14 Novembre 2012
November 12, 2012
In a new management plan compiled by Tokyo Electric Power Co. (TEPCO), the operator of the stricken Fukushima No. 1 Nuclear Power Plant is seeking additional assistance from the government. TEPCO's previous restoration plan was only just drawn up in May. That it has already been reassessed shows that the government is paying sorely for having left its own responsibility ambiguous.
In addition to providing relief to victims of the nuclear disaster, TEPCO, which has a one-third market share in Japan, has a responsibility to take on a leading role in reforming the utility system.
The government should make its responsibility for the nuclear disaster explicit, and sincere efforts should be made by TEPCO to alleviate burdens shouldered by the public before a provision of additional assistance to TEPCO is approved.
To pay for victim compensation, TEPCO is receiving a maximum 5 trillion yen from the government through the Nuclear Damage Liability Facilitation Fund, which will be paid back every year from the company's profits. Ostensibly, the public is ultimately meant to shoulder none of the burden.
However, TEPCO is now seeking direct assistance -- which, if approved, will not require repayment -- citing the possibility that compensation, including decontamination costs, may balloon to around 10 trillion yen. The request must not be approved without thorough evaluation, but the decision to make the request was one reached by the external board members selected by the government.
If TEPCO were to become a body existing just for the purpose of repaying debts, it would suffer from talent drain and other phenomena that would weaken the company. It would have to prioritize generating profits to pay off its loans, which would prevent it from taking initiative in reforming the utility system. The current setup, in which all responsibility for compensation is left up to TEPCO, appears to have run into a brick wall.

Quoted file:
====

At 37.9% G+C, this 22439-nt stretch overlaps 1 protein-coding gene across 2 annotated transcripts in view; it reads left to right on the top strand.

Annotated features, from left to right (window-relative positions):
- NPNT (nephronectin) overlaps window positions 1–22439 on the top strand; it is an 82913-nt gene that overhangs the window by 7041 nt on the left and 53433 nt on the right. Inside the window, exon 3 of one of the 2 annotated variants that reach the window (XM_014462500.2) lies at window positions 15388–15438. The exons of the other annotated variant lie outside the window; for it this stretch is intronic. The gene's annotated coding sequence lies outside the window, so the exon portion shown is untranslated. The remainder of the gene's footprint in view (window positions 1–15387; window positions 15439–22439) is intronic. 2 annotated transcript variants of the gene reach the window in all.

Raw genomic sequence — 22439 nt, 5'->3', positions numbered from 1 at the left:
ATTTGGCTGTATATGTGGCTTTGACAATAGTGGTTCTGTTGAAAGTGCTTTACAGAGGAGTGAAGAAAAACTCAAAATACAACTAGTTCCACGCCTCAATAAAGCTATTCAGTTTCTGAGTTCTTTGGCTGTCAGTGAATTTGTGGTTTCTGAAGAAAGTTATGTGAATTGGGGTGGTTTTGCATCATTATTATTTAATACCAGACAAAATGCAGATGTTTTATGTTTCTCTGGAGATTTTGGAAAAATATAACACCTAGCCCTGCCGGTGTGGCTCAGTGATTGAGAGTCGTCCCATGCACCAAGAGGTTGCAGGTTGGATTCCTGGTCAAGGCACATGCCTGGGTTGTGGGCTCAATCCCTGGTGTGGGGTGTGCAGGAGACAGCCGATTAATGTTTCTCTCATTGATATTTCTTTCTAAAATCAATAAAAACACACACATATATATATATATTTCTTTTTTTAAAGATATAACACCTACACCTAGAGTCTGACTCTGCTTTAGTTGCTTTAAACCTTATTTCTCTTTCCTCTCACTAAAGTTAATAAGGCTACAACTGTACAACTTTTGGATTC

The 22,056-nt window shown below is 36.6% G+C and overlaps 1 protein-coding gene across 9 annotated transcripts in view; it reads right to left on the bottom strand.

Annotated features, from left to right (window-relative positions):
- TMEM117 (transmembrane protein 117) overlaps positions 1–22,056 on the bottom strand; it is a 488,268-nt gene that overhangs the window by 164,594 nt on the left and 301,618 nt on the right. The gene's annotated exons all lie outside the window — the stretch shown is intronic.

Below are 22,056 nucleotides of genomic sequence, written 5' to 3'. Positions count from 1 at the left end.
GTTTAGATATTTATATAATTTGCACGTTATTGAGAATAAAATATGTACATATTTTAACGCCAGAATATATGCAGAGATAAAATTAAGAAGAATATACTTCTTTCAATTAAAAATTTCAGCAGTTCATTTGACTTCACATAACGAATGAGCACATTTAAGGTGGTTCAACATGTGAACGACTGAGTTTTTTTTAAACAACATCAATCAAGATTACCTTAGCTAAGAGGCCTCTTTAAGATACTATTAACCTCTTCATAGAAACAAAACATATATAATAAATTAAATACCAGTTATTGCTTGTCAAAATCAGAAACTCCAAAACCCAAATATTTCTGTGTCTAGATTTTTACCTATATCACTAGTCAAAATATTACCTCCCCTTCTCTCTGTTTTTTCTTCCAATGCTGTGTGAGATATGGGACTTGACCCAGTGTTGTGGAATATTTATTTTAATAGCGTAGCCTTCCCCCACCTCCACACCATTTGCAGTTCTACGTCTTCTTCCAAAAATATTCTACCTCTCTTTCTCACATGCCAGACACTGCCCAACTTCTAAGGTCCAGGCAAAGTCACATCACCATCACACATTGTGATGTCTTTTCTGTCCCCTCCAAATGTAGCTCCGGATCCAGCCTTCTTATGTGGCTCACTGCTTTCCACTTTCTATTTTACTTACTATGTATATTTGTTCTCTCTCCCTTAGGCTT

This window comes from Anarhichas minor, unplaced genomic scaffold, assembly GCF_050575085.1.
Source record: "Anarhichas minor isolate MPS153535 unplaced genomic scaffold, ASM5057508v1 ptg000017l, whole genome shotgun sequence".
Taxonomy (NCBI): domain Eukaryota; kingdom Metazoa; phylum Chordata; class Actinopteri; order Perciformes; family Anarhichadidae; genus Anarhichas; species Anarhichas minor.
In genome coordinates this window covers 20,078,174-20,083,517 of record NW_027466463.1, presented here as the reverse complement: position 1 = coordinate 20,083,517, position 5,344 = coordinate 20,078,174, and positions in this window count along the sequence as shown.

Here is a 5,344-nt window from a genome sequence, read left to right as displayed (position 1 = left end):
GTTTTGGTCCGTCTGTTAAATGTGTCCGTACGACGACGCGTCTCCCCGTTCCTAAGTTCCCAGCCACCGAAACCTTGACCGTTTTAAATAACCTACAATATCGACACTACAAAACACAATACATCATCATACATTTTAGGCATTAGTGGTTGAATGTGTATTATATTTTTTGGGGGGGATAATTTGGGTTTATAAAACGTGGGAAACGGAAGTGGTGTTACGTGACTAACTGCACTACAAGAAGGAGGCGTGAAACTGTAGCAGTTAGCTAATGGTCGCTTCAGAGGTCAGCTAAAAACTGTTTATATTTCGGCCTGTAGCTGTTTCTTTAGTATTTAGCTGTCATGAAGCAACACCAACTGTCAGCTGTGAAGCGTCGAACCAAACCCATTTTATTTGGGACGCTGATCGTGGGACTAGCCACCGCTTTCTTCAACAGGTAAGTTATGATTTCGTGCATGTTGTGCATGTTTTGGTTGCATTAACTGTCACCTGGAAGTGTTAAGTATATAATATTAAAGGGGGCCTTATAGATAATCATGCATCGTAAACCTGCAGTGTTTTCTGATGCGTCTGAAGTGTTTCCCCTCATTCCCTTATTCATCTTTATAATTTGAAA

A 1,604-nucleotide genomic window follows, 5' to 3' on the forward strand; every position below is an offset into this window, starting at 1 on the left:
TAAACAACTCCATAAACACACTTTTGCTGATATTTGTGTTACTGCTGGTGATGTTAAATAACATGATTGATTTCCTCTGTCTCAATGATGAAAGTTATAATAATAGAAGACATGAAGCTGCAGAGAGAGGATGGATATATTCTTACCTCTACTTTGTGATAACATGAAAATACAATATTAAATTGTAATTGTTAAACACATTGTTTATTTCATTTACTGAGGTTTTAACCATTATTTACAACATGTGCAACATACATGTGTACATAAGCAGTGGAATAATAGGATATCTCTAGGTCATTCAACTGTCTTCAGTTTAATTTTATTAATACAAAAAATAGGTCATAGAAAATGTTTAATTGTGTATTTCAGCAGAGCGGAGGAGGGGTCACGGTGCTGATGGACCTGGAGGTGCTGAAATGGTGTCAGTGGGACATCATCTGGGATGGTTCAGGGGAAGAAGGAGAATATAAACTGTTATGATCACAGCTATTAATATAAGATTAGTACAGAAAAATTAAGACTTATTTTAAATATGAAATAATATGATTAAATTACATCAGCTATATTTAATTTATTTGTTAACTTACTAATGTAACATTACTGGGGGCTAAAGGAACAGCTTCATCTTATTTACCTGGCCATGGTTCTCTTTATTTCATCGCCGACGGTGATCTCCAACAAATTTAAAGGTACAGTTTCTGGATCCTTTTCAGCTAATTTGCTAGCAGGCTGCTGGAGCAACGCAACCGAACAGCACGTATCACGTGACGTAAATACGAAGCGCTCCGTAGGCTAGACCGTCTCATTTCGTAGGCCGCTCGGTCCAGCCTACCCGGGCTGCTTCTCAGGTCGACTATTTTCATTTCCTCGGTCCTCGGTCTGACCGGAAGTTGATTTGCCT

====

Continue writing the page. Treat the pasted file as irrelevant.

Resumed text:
The promotion of nuclear power was a government policy. TEPCO bears a heavy responsibility for causing the disaster, but the government bears a responsibility for having given its stamp of approval on the safety of the company's reactors. The government needs to stop carrying out half-measures in an attempt to leave the question of its own responsibility for that unanswered.
Thus far, the government has gone without bearing any responsibility for compensation, because no provision in the Act on Compensation for Nuclear Damage forces it to do so. It was the lack of an alternative body to provide compensation to victims that comprised the main argument against TEPCO's legal liquidation. In that case, the Act on Compensation for Nuclear Damage must be revised to clearly assign responsibility to both TEPCO and the government before the government can grant additional assistance to the utility.
If the government is going to approve the reactivation of halted nuclear reactors for the time being -- despite putting forth a new energy policy of independence from nuclear power by the 2030s -- a revision of the Act on Compensation for Nuclear Damage is indispensible in preparing for the chance that victims of another nuclear disaster will need relief.
Direct assistance funded by taxes means a direct burden on the public. To gain the understanding of the public, the government must sort through the problems of its past nuclear policy through deliberations on law reform. The public is bound to object to pumping taxes into TEPCO without holding its creditors, such as shareholders and major banks, accountable. The pros and cons must be thoroughly debated in the process of rethinking nuclear policy.
In its new management plan, TEPCO has mapped out ways to contribute more to Fukushima's reconstruction, proposed further streamlining, and promoted management reform that would take it toward a holding company system. These are all a matter of course if TEPCO is to receive further government assistance, and we hope to see them put into practice.